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Perceptor

Transformers Generations
by yo go re

The Transformers are a race of impressive warriors, but an army needs more than brute strength - for instance, crazy tech researchers. What's James Bond without his Q?

Perceptor is one of the most brilliant scientists ever produced by Cybertron. Much of the technology the Autobots take for granted is due to his discoveries. It is rare that he actually builds or invents anything himself, but his insights make it possible for engineers and inventors to continue the pace of technological development.

In Generation 1, Perceptor turned into a microscope, because that's the #1 thing a kid wants to play with. While the other children had to make do with jet planes and guns and dump trucks, lucky was the youngster who opened their Christmas present to find a mutha-effin' microscope, bitch! Today, though, he's a truck. A science truck! Technically he's a half-track "research vehicle," but that's not any more of a real thing than a science truck.

The truck is 5" long, 2¼" tall and 2⅝" at its widest point (the side view mirrors). The front half looks like a typical SUV, with heavy-duty tires, normal headlights, a grill, all that. There's a light bar on the top, which is a little exotic, but there's not a single person who can say they've never seen a civilian truck with one of those for no reason. The back half sits on some very complicated tank treads, and looks like a military transport. The license plate reads "MR51409," which I'm guessing means somebody on the design team has a 2-year-old kid.

Converting Perceptor is quite hard (in both directions). It's not that he's poorly designed or anything, just that there are a lot of times when you need to have things lined up just so, or the parts won't move past one another as easily as they should. Getting the arms and legs in place when you're going back to vehicle mode, for instance, can be a very dicey proposition. And here's a specific warning for you: if you try to raise the head into position and then lock the back into place, like the instructions would have you do, the tab that holds them together sounds like it's going to snap. For a smoother result, get the back in place, then raise the head (and vice versa when going back to his altmode).

Perceptor isn't a technically Generations figure (he's got a Reveal the Shield gimmick, so he's part of that post-movie movie line), but he shares their design aesthetic of "change the altmode all you want, but leave the robot recognizable." The black feet and hands, the big red shins and shoulders, blue legs and forearms... it's all from the old bot. He even has dials on his forearms, which serve no purpose on this figure other than to help him look like the old toy. The silver-rimmed panel on his chest flips down, giving you a better look at the detailed sculpt behind it. The U-shaped section where the torso meets the waist is another callback, as are the ridges on his knees. It's just great detail all over.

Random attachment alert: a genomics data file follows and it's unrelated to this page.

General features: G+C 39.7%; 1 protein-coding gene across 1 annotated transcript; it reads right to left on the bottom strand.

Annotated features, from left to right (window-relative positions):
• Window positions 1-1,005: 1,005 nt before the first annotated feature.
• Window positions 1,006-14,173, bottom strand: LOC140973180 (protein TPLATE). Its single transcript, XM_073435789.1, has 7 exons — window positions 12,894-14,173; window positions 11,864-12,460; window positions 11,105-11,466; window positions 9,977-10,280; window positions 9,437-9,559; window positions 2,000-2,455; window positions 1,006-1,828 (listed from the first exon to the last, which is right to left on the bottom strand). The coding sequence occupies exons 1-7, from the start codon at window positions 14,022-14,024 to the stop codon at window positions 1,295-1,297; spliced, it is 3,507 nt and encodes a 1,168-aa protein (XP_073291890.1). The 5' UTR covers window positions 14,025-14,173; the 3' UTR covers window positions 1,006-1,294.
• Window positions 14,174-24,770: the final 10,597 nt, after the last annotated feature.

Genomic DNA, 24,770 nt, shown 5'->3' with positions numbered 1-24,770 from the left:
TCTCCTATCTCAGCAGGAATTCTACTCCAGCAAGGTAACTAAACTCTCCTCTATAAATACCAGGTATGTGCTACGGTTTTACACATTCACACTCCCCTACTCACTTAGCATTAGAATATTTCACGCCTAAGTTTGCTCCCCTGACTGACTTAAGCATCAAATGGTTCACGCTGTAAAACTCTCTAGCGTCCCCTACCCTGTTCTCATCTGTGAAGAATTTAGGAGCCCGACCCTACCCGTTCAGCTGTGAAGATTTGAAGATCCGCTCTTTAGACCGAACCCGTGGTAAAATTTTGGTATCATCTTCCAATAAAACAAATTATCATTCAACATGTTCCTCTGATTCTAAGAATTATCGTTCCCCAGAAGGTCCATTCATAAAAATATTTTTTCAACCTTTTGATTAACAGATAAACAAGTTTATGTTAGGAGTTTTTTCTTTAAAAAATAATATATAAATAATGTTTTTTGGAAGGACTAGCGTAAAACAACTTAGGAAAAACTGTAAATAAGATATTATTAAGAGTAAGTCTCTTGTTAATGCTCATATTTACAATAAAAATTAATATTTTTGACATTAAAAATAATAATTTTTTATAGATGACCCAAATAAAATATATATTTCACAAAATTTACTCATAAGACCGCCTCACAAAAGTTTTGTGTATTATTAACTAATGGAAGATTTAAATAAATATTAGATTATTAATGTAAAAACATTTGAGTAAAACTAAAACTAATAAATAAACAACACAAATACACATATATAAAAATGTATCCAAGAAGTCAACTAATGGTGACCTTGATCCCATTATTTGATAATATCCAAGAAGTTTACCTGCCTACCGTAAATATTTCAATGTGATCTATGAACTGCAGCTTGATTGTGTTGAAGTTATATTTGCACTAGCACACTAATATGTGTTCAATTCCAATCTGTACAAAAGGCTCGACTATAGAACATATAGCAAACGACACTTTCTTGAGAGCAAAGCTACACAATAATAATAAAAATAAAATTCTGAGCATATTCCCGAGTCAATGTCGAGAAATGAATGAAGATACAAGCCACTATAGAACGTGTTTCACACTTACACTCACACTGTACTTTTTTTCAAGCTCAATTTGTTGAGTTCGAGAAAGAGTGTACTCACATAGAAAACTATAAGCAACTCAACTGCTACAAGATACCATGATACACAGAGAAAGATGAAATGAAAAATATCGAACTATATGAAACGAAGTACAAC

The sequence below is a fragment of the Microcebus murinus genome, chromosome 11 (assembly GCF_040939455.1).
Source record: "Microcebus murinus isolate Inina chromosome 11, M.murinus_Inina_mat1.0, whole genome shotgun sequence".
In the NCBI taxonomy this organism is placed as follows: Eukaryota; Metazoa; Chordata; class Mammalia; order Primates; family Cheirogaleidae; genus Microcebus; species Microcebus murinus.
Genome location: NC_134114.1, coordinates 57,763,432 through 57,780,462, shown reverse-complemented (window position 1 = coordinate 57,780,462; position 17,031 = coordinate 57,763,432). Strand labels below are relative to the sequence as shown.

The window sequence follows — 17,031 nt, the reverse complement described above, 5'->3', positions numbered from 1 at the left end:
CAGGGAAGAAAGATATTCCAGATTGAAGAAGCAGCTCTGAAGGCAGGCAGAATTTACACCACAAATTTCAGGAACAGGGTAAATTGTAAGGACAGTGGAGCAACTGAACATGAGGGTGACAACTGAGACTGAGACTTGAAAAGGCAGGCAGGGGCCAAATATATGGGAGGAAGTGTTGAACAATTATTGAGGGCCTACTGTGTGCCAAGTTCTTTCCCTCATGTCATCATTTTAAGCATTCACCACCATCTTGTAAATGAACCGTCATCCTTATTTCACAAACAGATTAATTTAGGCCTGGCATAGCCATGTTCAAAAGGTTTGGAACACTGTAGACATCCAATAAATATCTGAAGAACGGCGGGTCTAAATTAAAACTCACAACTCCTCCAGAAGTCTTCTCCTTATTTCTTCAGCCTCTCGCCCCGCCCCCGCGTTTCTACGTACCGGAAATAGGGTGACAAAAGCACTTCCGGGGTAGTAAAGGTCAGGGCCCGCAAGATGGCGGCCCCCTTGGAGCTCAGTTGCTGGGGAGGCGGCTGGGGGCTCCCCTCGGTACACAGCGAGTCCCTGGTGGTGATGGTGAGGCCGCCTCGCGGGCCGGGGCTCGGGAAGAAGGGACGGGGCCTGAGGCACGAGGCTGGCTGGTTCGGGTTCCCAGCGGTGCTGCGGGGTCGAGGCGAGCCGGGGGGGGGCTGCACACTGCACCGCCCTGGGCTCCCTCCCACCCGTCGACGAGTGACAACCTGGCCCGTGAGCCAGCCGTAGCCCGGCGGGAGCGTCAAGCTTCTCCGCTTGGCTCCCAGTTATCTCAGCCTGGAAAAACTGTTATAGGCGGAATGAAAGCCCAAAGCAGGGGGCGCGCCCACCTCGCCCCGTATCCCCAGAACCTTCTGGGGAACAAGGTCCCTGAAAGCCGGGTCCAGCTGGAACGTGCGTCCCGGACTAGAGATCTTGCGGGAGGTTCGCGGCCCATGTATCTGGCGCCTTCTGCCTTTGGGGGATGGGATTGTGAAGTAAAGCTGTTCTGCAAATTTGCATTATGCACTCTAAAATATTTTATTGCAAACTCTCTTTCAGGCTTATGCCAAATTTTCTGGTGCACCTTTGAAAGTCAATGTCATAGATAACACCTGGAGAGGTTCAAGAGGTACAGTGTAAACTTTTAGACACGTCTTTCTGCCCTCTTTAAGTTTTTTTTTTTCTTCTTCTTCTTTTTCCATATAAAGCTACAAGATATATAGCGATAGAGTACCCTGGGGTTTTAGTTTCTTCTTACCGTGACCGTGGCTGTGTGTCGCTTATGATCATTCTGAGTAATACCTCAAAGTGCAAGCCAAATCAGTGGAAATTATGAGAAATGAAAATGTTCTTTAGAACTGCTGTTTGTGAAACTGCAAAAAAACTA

The G1 toy had a mouthplate, apparently, but every comic and cartoon appearance gave him a real face. Recognizing the clear superiority of the non-toy design, Hasbro's gone with the "mouth and nose" approach for this toy. He has a straight line for a mouth, and deep set eyes, so he doesn't look very expressive, but that suits his characterization.

Perceptor's only weapon is the cannon mounted on his right shoulder. Amusingly, it has a targeting sight, but it's too far back for the robot to use it. He's decently articulated, though, with a swivel neck, balljointed shoulders, swivel biceps, hinged elbows, swivel wrists, balljointed hips, swivel thighs, hinged knees and balljointed ankles. Some fans have complained that moving Percy's arms cause the back to move as well, but they're either moving the arms wrong or failing to connect the back properly in the first place.

This figure is a very good Transformer, hampered only slightly by the needless fussiness of his actual transformation. It would have been nice if they'd given him some handheld weapons (the IDW comics have apparently turned him into something of a gunslinger), but he's supremely cool in robot mode, quite a bit of fun as a research vehicle, and once you learn all the tricks needed to convert him smoothly, a lot more fun than frustrating. All that's missing is the ability to turn him into a microscope. There were plans to repaint Perceptor as an update of Reflector, but since this series of figures barely got out at all (you can't have Movie 2 figures shipping when Movie 3 figures are on the way), that seems unlikely to happen. If you're interested in the mold, Perceptor may be your only chance.

-- 07/26/11


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